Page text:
The Miami Marlins' last manager was an excitable former shortstop, and now they're considering another one: Larry Bowa.
Bowa became the second person interviewed for the job this week, a person familiar with the search said Friday. The person confirmed the discussions to The Associated Press on condition of anonymity because the Marlins aren't commenting.
Cincinnati Reds pitching Bryan Price was interviewed Friday, the person said. A third candidate is former major league catcher Mike Redmond, who interviewed Wednesday.
The new manager will replace Ozzie Guillen, who was fired after only one dismal season.
Bowa last managed in 2004, when he finished his fourth year with the Philadelphia Phillies. He managed the San Diego Padres in 1987-88 and has a career record of 418-435. Long known for his fiery personality, he has been ejected from games 27 times as a manager.
The former Gold Glove shortstop, who played in the majors for 17 years, has been an analyst the past two seasons with the MLB Network.
Price has been the Reds' pitching coach since 2010. He previously was pitching coach for Seattle and Arizona. All of the interviews were conducted in New York City, where team owner Jeffrey Loria lives.
Redmond had his first interview for a big-league job this week when he met with Marlins officials. He spent the past two years managing Class A teams in the Toronto Blue Jays' system.
"Jim Leyland told me a long time ago when I was getting ready to retire, 'If you want to manage in the majors, you've got to go get some experience,'" Redmond said Friday from his home in Spokane, Wash. "I took that to heart and went out and took a job with the Blue Jays in A ball and got down to the grass roots, where you've got to teach and develop.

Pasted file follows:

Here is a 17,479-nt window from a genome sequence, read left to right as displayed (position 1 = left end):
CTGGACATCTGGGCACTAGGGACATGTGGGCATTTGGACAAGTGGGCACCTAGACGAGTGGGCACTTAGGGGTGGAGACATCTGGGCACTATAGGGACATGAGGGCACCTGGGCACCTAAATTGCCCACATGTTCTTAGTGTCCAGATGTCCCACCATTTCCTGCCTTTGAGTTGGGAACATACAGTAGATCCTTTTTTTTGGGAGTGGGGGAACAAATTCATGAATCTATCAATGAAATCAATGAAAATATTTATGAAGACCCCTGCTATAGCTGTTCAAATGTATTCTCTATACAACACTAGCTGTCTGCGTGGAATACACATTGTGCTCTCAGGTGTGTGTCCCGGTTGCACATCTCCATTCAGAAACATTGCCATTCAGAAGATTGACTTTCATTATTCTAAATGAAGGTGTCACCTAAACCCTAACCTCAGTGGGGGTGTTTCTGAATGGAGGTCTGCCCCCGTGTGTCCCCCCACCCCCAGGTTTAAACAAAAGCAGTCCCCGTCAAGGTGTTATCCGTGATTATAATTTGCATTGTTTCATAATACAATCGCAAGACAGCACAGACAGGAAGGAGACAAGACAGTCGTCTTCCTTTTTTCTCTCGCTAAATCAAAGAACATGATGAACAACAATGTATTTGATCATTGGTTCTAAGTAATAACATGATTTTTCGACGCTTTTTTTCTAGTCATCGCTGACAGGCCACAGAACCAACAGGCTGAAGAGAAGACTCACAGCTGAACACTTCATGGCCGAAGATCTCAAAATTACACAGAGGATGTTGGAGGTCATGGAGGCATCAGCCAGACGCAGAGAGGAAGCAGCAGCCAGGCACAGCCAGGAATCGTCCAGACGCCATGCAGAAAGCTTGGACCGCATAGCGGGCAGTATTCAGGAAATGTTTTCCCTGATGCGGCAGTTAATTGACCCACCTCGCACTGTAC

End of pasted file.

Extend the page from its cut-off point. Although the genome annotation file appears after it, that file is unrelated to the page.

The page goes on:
"I've learned a lot. I had a lot of great kids, and to see them improve is very satisfying. On top of that, we went to the playoffs both times. That was fun, too."
Leyland — now in the World Series with the Detroit Tigers — was Redmond's first big-league manager with the Marlins in 1998. Redmond, a .287 hitter over 13 seasons, played seven years for the Marlins and helped them win the World Series in 2003.
Because of his ties to Loria and president of baseball operations Larry Beinfest, some consider him the front-runner to replace Guillen.
"There's definitely a comfort level knowing them," Redmond said. "It's a great opportunity. I'm very thankful to get an interview there. The possibility of me going back to the organization where I made my major league debut and spent many years is exciting."
Guillen was fired Tuesday after only one season with the Marlins, and the next manager will be their fifth since early 2010. They're expected to interview at least a couple of other candidates.
Even during Redmond's playing days, he expressed an interest in managing, and he has had plenty of successful mentors. Along with Leyland, he played for Jack McKeon in Miami and Ron Gardenhire in Minnesota, among others.
"People ask you, 'What's your style?'" Redmond said. "I learned a lot from all of my managers. Jim Leyland taught me a lot. He was so great at matchups and getting guys in situations where they could succeed. Gardy showed a lot of faith in me as a player. He hit me third when everybody said, 'Don't do it.' And it worked. Jack was such a great guy and showed so much faith in his players. If guys were struggling, he let them work through it.
"There are so many guys I learned different things from. I sat and listened and watched and learned."